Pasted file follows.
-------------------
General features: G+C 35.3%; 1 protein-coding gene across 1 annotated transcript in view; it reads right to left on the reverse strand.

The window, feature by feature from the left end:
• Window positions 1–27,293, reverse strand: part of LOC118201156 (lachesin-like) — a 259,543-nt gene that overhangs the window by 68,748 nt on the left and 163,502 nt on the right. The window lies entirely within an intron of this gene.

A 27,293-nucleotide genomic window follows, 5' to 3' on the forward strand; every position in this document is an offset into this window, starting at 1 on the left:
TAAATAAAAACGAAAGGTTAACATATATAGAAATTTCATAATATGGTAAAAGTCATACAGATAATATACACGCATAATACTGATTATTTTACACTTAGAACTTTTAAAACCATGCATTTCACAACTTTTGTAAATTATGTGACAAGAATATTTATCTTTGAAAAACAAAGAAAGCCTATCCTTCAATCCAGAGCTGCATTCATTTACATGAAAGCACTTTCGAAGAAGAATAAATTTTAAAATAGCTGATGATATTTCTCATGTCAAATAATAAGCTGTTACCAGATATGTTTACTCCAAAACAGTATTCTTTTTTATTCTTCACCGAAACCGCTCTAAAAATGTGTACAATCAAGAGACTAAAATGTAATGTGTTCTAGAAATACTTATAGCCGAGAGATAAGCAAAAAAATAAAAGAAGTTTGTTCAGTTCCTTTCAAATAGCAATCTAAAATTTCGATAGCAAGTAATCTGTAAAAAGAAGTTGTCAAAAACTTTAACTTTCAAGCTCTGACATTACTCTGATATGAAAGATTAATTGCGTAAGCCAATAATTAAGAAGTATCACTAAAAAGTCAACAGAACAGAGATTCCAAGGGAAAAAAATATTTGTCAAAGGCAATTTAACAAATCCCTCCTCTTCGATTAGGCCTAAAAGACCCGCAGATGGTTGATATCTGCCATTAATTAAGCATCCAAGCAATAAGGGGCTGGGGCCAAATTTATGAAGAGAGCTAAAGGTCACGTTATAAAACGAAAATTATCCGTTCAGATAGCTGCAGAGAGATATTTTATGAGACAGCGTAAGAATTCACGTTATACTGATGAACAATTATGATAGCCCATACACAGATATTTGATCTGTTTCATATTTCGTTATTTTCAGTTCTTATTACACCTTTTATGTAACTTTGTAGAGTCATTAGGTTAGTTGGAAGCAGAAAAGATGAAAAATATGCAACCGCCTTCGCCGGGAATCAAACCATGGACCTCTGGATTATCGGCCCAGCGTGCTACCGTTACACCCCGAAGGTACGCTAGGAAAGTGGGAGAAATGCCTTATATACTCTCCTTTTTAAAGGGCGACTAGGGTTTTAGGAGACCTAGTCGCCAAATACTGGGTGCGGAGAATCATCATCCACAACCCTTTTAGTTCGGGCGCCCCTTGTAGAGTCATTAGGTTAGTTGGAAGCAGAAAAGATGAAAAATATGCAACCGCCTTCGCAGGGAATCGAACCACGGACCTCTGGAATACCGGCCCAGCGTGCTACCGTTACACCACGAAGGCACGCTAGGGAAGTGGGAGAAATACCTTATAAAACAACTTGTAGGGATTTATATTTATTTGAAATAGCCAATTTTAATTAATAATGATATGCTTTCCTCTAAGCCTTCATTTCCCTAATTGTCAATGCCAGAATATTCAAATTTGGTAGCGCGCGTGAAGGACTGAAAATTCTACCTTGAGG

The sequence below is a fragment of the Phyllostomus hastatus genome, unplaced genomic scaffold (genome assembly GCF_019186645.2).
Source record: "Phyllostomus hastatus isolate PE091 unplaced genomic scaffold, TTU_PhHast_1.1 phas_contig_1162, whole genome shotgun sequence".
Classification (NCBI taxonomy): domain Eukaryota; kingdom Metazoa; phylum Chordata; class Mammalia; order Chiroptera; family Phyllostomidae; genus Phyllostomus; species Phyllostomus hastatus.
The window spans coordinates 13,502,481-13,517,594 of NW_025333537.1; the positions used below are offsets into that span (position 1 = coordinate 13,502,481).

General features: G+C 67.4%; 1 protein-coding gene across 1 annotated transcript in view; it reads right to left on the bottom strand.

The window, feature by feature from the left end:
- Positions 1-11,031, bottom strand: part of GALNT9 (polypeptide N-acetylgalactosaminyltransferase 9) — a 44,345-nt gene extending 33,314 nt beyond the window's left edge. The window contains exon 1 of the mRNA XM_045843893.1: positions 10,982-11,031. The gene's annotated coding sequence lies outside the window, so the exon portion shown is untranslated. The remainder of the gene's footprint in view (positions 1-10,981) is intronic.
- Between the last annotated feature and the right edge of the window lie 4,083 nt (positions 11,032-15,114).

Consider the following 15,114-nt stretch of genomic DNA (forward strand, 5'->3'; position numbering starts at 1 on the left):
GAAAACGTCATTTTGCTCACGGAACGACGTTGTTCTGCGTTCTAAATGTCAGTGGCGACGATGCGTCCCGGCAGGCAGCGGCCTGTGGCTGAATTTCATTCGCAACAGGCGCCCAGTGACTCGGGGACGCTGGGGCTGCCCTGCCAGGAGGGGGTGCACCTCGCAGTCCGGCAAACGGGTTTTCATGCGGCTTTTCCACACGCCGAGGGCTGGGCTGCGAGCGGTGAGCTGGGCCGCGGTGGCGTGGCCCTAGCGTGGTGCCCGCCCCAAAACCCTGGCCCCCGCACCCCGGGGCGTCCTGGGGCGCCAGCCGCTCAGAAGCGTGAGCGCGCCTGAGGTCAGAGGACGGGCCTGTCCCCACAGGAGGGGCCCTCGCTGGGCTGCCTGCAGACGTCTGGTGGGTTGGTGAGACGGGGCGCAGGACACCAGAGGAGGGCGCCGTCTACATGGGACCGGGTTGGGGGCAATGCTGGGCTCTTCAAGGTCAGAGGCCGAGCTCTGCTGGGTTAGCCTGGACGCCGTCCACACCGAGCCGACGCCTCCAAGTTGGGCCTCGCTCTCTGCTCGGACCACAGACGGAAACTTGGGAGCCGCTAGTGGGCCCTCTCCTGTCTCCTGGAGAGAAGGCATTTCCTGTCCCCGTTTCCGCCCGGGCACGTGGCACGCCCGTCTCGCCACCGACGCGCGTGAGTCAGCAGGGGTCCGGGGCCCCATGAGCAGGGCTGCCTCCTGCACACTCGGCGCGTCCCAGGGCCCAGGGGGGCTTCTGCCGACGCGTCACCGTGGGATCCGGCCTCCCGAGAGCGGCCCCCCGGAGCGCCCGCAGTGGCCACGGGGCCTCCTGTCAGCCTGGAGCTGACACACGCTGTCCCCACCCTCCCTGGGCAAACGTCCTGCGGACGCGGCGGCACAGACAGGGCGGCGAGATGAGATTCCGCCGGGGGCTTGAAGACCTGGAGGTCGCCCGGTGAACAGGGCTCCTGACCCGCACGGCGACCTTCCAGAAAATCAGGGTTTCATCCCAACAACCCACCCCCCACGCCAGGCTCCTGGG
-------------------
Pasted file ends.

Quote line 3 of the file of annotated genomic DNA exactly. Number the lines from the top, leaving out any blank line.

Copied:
• Window positions 1–27,293, reverse strand: part of LOC118201156 (lachesin-like) — a 259,543-nt gene that overhangs the window by 68,748 nt on the left and 163,502 nt on the right. The window lies entirely within an intron of this gene.